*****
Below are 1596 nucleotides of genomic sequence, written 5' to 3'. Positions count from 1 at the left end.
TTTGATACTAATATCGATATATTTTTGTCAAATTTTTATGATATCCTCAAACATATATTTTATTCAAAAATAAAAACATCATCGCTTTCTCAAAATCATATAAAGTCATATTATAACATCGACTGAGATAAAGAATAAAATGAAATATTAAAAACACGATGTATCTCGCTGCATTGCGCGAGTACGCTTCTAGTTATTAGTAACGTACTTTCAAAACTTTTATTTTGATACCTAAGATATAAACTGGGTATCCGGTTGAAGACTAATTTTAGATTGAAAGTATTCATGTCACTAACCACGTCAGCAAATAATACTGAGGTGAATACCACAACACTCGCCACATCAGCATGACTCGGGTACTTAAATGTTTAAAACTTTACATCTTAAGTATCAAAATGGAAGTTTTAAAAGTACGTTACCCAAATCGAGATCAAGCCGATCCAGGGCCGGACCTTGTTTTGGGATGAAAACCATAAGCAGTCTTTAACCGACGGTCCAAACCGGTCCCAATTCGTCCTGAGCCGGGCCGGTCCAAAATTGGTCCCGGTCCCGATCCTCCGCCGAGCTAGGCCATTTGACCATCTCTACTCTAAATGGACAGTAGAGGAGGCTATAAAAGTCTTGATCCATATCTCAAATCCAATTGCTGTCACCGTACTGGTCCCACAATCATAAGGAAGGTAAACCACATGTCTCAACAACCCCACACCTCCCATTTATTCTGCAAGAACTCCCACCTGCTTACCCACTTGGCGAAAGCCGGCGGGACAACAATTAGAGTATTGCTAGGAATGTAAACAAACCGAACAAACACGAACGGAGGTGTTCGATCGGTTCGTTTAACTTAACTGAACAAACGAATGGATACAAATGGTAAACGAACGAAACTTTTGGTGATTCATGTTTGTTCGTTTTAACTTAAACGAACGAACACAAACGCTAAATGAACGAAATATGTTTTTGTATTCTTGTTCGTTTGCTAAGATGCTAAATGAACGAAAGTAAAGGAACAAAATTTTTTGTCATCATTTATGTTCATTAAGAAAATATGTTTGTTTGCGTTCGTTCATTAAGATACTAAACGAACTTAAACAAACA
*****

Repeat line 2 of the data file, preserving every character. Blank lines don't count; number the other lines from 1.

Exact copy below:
TTTGATACTAATATCGATATATTTTTGTCAAATTTTTATGATATCCTCAAACATATATTTTATTCAAAAATAAAAACATCATCGCTTTCTCAAAATCATATAAAGTCATATTATAACATCGACTGAGATAAAGAATAAAATGAAATATTAAAAACACGATGTATCTCGCTGCATTGCGCGAGTACGCTTCTAGTTATTAGTAACGTACTTTCAAAACTTTTATTTTGATACCTAAGATATAAACTGGGTATCCGGTTGAAGACTAATTTTAGATTGAAAGTATTCATGTCACTAACCACGTCAGCAAATAATACTGAGGTGAATACCACAACACTCGCCACATCAGCATGACTCGGGTACTTAAATGTTTAAAACTTTACATCTTAAGTATCAAAATGGAAGTTTTAAAAGTACGTTACCCAAATCGAGATCAAGCCGATCCAGGGCCGGACCTTGTTTTGGGATGAAAACCATAAGCAGTCTTTAACCGACGGTCCAAACCGGTCCCAATTCGTCCTGAGCCGGGCCGGTCCAAAATTGGTCCCGGTCCCGATCCTCCGCCGAGCTAGGCCATTTGACCATCTCTACTCTAAATGGACAGTAGAGGAGGCTATAAAAGTCTTGATCCATATCTCAAATCCAATTGCTGTCACCGTACTGGTCCCACAATCATAAGGAAGGTAAACCACATGTCTCAACAACCCCACACCTCCCATTTATTCTGCAAGAACTCCCACCTGCTTACCCACTTGGCGAAAGCCGGCGGGACAACAATTAGAGTATTGCTAGGAATGTAAACAAACCGAACAAACACGAACGGAGGTGTTCGATCGGTTCGTTTAACTTAACTGAACAAACGAATGGATACAAATGGTAAACGAACGAAACTTTTGGTGATTCATGTTTGTTCGTTTTAACTTAAACGAACGAACACAAACGCTAAATGAACGAAATATGTTTTTGTATTCTTGTTCGTTTGCTAAGATGCTAAATGAACGAAAGTAAAGGAACAAAATTTTTTGTCATCATTTATGTTCATTAAGAAAATATGTTTGTTTGCGTTCGTTCATTAAGATACTAAACGAACTTAAACAAACA